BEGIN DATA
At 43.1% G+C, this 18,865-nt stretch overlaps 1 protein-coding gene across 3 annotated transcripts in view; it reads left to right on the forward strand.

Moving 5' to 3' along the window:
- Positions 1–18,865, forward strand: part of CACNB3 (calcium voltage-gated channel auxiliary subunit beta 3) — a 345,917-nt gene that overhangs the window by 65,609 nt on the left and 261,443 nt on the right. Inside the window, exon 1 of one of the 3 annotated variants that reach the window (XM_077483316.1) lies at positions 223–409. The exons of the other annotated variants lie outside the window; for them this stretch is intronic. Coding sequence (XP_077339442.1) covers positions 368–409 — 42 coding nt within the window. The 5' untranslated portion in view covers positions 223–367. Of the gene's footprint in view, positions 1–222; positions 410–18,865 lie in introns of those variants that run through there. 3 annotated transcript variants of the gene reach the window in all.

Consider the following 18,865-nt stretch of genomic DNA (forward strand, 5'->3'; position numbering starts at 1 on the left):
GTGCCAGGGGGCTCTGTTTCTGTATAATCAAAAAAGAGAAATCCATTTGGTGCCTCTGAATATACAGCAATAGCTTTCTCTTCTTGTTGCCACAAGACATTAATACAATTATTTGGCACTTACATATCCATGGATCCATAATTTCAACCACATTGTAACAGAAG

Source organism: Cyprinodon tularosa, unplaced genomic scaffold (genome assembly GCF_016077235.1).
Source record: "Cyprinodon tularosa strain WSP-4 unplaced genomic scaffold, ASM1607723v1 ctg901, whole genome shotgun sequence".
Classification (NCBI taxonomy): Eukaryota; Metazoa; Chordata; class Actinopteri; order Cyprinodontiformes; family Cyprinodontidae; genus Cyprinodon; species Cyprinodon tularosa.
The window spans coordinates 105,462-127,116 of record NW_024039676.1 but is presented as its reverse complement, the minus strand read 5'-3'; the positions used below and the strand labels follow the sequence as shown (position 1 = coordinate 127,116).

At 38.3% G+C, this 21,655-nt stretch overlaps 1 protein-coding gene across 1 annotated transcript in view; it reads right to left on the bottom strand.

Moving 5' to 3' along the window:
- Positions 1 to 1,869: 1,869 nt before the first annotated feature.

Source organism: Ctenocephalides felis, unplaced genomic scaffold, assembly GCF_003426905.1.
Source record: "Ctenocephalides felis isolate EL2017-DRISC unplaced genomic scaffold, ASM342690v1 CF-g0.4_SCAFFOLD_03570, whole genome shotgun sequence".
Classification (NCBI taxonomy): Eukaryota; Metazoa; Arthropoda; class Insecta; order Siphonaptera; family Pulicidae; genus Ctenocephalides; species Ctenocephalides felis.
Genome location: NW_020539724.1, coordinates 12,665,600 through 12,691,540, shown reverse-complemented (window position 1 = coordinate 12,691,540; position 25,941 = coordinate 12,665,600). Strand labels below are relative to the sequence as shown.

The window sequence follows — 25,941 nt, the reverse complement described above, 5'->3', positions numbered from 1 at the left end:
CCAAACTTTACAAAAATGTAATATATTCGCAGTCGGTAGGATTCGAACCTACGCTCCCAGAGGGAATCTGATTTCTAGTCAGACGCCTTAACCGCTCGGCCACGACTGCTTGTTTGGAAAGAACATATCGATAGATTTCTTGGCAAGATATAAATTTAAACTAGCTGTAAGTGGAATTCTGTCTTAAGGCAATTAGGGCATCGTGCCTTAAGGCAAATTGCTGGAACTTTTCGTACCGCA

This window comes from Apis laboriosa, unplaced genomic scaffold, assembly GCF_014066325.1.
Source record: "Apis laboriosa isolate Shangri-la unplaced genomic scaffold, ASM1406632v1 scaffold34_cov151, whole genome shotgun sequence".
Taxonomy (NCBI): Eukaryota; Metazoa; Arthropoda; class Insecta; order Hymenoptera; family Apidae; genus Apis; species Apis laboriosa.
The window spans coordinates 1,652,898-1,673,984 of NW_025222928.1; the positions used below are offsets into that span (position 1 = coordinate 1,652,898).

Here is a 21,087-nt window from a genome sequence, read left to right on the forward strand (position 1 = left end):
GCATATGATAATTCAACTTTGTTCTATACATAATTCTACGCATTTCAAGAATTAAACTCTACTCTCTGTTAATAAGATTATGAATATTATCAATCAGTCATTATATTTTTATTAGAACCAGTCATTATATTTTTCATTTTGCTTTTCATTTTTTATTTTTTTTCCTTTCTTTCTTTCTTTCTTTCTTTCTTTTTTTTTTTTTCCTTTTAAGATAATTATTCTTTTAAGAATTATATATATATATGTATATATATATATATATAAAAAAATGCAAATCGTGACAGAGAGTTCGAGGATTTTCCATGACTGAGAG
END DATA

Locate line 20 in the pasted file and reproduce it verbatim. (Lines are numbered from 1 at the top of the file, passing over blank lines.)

Source record: "Apis laboriosa isolate Shangri-la unplaced genomic scaffold, ASM1406632v1 scaffold34_cov151, whole genome shotgun sequence".